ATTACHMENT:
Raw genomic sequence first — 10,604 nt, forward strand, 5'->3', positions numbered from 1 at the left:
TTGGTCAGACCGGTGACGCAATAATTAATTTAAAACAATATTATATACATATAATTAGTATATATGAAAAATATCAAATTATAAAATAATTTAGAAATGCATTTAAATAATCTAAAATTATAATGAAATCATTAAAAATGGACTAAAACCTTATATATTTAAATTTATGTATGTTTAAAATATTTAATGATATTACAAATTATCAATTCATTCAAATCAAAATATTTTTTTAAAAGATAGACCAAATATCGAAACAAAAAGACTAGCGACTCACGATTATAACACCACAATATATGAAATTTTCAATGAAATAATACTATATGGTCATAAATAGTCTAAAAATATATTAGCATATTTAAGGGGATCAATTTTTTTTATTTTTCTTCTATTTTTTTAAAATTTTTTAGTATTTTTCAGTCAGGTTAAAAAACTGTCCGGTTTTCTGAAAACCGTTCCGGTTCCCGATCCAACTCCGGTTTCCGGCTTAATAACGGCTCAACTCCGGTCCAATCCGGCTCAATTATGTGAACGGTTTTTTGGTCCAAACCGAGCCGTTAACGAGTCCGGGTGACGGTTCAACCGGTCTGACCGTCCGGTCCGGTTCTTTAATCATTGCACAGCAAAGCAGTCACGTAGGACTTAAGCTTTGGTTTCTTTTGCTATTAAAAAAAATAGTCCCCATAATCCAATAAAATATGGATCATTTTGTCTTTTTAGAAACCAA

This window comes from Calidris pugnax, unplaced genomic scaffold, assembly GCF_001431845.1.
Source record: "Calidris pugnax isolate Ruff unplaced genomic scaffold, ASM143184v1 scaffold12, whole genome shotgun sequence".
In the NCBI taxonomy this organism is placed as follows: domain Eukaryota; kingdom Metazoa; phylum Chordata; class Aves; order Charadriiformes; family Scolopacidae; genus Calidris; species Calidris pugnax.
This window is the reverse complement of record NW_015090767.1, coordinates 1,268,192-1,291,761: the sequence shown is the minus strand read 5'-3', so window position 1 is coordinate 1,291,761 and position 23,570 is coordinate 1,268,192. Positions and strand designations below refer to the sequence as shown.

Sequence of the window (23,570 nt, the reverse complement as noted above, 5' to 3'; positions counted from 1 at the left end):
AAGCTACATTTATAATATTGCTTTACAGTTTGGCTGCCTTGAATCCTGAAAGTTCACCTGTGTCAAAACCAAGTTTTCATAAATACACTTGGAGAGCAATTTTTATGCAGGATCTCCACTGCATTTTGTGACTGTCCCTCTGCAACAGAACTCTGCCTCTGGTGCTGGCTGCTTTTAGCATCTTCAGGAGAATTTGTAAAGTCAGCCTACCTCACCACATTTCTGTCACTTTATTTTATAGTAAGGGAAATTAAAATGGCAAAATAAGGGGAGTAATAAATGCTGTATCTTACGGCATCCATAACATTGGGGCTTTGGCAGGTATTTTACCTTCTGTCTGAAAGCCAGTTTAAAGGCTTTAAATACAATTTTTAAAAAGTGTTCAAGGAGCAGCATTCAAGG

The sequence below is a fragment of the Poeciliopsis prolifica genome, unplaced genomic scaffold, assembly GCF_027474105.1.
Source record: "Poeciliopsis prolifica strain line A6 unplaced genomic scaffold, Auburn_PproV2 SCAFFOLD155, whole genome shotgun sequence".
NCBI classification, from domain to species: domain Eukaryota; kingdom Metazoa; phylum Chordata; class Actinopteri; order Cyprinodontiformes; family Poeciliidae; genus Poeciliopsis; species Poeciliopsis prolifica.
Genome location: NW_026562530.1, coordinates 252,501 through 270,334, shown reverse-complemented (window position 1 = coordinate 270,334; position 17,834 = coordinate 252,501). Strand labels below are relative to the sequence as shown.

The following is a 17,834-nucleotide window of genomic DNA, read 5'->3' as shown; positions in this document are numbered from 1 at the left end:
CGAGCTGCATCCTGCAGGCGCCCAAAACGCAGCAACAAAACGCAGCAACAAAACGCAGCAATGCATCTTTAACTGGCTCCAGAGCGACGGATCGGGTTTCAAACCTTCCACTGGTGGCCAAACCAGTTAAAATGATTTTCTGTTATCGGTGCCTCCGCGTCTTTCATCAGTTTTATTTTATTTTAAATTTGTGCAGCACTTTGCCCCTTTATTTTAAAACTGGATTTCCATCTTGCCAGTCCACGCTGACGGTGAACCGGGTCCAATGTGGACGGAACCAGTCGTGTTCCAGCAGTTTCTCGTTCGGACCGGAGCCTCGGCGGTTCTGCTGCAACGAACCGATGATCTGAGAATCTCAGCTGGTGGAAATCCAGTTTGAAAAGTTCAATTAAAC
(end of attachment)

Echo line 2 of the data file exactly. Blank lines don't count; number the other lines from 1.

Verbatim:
TTGGTCAGACCGGTGACGCAATAATTAATTTAAAACAATATTATATACATATAATTAGTATATATGAAAAATATCAAATTATAAAATAATTTAGAAATGCATTTAAATAATCTAAAATTATAATGAAATCATTAAAAATGGACTAAAACCTTATATATTTAAATTTATGTATGTTTAAAATATTTAATGATATTACAAATTATCAATTCATTCAAATCAAAATATTTTTTTAAAAGATAGACCAAATATCGAAACAAAAAGACTAGCGACTCACGATTATAACACCACAATATATGAAATTTTCAATGAAATAATACTATATGGTCATAAATAGTCTAAAAATATATTAGCATATTTAAGGGGATCAATTTTTTTTATTTTTCTTCTATTTTTTTAAAATTTTTTAGTATTTTTCAGTCAGGTTAAAAAACTGTCCGGTTTTCTGAAAACCGTTCCGGTTCCCGATCCAACTCCGGTTTCCGGCTTAATAACGGCTCAACTCCGGTCCAATCCGGCTCAATTATGTGAACGGTTTTTTGGTCCAAACCGAGCCGTTAACGAGTCCGGGTGACGGTTCAACCGGTCTGACCGTCCGGTCCGGTTCTTTAATCATTGCACAGCAAAGCAGTCACGTAGGACTTAAGCTTTGGTTTCTTTTGCTATTAAAAAAAATAGTCCCCATAATCCAATAAAATATGGATCATTTTGTCTTTTTAGAAACCAA